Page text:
Addressing HVACR’s Skills Gap; Promoting Exciting Trade Career Opportunities
For years, the HVACR industry has braced itself for the upcoming skills gap and lack of skilled technicians coming down the pipeline. According to recent estimates, 80,000 HVACR technician jobs are currently unfilled — representing 39% of the total HVACR industry workforce. Over the past two years, our industry has been plagued by supply chain issues and material shortages, but the “human” shortage is arguably one of the biggest issues our industry faces today.
HVACR professionals serve many essential functions in modern life: providing comfort cooling and maintaining the integrity of the cold chain responsible for preserving food and life-saving medicines. A career in HVACR offers innumerous opportunities for advancement, as well as entry-level salaries that exceed that of many careers associated with a four-year college degree. Unfortunately, like most other trades, these jobs have been stigmatized for years as being “dirty,” “low-paying” or “low-tech.” With so many technical advancements within the industry, HVACR has come a long way to break away from these stereotypes, but recruiting challenges remain. Emerson assembled a global panel of expert technicians, practitioners and apprentices to explore ideas for how we can reverse the trend and step up our global recruiting efforts. Below are some of the major takeaways.
HVACR Recruiting Must Start at an Earlier Age
Emerson industry experts discussed the urgency with which our industry must recruit the next generation of HVACR technicians to replace the growing number of retiring professionals and fill the upcoming skills gap. It was noted during the discussion that baby boomers are retiring, and there simply aren’t enough students or new job seekers to replace them.
Those participating on the panel urged industry stakeholders to start recruitment efforts early in high school by educating students about the expanding opportunities within the HVACR profession. One participant commented: “Everyone knows what a nurse does or what a physical therapist does. But what does an HVACR technician do? We need to get in front of students early and entice them — show them the thermodynamics of refrigeration and how it keeps ice cream cold and relates to their lives.”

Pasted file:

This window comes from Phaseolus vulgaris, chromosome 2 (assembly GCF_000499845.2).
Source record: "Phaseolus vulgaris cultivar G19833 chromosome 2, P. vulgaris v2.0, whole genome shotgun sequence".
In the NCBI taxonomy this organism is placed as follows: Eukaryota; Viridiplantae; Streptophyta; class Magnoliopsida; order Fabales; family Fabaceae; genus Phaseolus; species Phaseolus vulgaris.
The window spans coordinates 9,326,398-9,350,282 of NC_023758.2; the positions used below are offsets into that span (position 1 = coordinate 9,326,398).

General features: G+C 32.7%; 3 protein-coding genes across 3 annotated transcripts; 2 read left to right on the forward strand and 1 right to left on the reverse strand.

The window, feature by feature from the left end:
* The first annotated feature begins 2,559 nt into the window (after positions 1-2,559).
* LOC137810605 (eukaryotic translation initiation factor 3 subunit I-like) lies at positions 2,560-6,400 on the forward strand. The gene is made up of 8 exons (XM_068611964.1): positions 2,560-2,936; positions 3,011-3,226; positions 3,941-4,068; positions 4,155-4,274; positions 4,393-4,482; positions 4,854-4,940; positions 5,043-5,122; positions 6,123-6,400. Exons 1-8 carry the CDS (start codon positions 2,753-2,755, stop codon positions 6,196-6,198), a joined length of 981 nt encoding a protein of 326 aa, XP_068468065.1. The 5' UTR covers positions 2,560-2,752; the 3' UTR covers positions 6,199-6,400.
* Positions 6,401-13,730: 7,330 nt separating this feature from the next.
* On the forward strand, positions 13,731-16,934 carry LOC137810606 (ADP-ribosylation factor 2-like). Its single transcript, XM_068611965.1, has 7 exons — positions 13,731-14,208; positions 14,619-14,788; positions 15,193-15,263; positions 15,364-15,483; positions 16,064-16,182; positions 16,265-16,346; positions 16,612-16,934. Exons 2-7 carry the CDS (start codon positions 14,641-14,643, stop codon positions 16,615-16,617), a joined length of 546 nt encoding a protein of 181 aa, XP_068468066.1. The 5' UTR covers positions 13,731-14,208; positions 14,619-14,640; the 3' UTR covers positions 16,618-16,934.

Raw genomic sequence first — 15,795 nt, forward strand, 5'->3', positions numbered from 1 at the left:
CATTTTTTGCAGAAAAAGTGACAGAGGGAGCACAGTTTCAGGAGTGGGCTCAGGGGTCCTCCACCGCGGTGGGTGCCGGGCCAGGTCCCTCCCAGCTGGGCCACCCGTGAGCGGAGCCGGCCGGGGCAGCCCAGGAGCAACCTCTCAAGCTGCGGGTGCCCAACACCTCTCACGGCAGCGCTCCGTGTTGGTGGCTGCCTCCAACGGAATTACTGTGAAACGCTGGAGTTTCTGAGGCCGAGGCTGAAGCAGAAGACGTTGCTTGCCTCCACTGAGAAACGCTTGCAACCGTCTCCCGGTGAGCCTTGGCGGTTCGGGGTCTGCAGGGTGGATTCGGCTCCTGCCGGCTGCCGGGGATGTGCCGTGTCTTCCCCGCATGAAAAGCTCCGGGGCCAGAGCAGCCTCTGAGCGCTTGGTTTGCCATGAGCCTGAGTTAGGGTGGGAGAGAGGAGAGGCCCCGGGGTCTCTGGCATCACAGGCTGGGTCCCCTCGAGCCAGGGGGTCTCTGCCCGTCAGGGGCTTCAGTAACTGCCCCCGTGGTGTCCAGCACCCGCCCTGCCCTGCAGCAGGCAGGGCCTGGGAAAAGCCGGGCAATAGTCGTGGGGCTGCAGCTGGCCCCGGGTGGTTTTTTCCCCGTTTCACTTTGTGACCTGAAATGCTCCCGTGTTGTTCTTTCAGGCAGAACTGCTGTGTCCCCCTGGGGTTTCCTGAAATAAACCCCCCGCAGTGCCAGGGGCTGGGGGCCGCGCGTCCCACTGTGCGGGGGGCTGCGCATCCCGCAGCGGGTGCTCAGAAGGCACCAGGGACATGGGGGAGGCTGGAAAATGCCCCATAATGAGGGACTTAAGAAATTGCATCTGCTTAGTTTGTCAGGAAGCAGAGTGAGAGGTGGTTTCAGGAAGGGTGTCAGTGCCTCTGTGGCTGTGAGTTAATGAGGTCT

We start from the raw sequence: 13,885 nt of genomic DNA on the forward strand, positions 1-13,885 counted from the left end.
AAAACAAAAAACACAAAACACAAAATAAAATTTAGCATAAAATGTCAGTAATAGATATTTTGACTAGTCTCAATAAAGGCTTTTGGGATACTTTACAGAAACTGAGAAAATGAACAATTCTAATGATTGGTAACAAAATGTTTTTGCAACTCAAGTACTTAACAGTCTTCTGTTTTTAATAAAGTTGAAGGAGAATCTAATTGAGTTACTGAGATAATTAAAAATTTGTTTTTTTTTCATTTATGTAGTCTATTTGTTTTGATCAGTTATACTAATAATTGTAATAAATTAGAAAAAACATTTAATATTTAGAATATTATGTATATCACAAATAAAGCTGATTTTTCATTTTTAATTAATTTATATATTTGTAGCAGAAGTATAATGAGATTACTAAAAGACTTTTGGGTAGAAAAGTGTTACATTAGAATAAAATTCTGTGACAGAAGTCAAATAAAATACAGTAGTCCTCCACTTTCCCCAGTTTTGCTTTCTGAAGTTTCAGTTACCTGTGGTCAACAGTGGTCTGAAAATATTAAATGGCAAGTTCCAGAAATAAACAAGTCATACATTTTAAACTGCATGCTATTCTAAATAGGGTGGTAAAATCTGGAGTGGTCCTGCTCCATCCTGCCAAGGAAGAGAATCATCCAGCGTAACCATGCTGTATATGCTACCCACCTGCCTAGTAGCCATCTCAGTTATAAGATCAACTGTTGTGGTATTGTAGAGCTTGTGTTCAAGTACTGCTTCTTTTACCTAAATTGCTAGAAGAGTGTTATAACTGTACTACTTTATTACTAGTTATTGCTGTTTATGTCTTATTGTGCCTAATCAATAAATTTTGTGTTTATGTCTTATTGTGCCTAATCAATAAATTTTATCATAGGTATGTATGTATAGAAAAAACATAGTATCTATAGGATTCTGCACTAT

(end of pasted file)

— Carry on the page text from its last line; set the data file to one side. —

During the discussion, panel members reiterated the importance of apprenticeships and how federal, state and local efforts can supplement these efforts, stressing that a combination of classwork learning and on-the-job training can enable students to start getting paid while working toward a certification.
According to the panel, since 1937, the National Apprenticeship Act has supported the trade professions. The United States recently passed the Apprenticeship Act of 2021, which includes a $400 million fiscal allowance for supporting businesses and helping apprentices to work, learn and get paid in the process.
For students who participate in apprenticeship programs, panel members noted that they have a unique opportunity to earn while they learn and essentially start making a competitive wage in school. They pointed out that apprenticeships allow students to get paid as they are attending a vocational school or technical college while working toward their certification. Many are already earning what a college graduate makes right out of high school.
Learn from Current Apprentices
One of the best ways to understand how to recruit the next generation of HVACR technicians is to learn from young, up–and-coming tradespeople still in high school. That’s why Emerson’s panel included the perspective of Nicholas Didier, a future HVACR technician and vocational school student who participated in a pre-apprenticeship program at Emerson’s The Helix Innovation Center. Didier shared his motivation for pursuing an apprenticeship and how the experience set him on a path to success. Upon entering the program, his goals were to understand the basics of refrigeration and get hands-on HVACR field training.
“I knew I wanted to be an HVACR technician, and the opportunity at The Helix would help me on that path. But after being exposed to new technologies like CO2 chillers and other commercial refrigeration applications, I came out thinking more like an engineer,” said Didier.
As a rising star in the field, Didier earned a $1,000 scholarship from the Today’s Opportunities Offering Lifetime Skills (TOOLS) program and a new Ford Ranger truck. He was also recognized via a “20 Under 20” award in his residence’s county, which has awarded students enrolled in work-based learning programs.
“HVACR has already brought me many places, taught me many things, and allowed me to meet great people,” he said. Didier plans on pursuing advanced educational opportunities in the future to help build on his knowledge and further his career in HVACR.
Promote HVACR as an Evergreen Alternative Career Path
Emerson’s pre-apprenticeship programs are just one way we are helping to promote HVACR careers and solve the technician shortage. Filling the need for skilled technicians will not only require outreach to vocational schools and technical colleges, but also parents, local officials and other community members. Plus, it demands persistent engagement of potential students in apprenticeship opportunities and allowing them to earn a paycheck while they learn the trade.
HVACR careers present evergreen opportunities for students seeking long-term career growth and a viable alternative to a four-year college education. The anecdotes and individual perspectives of this global panel only scratched the surface of the emerging and exciting opportunities that await those who enter this career path.
Click here to learn more insights from Emerson’s Global HVACR Technician Roundtable.
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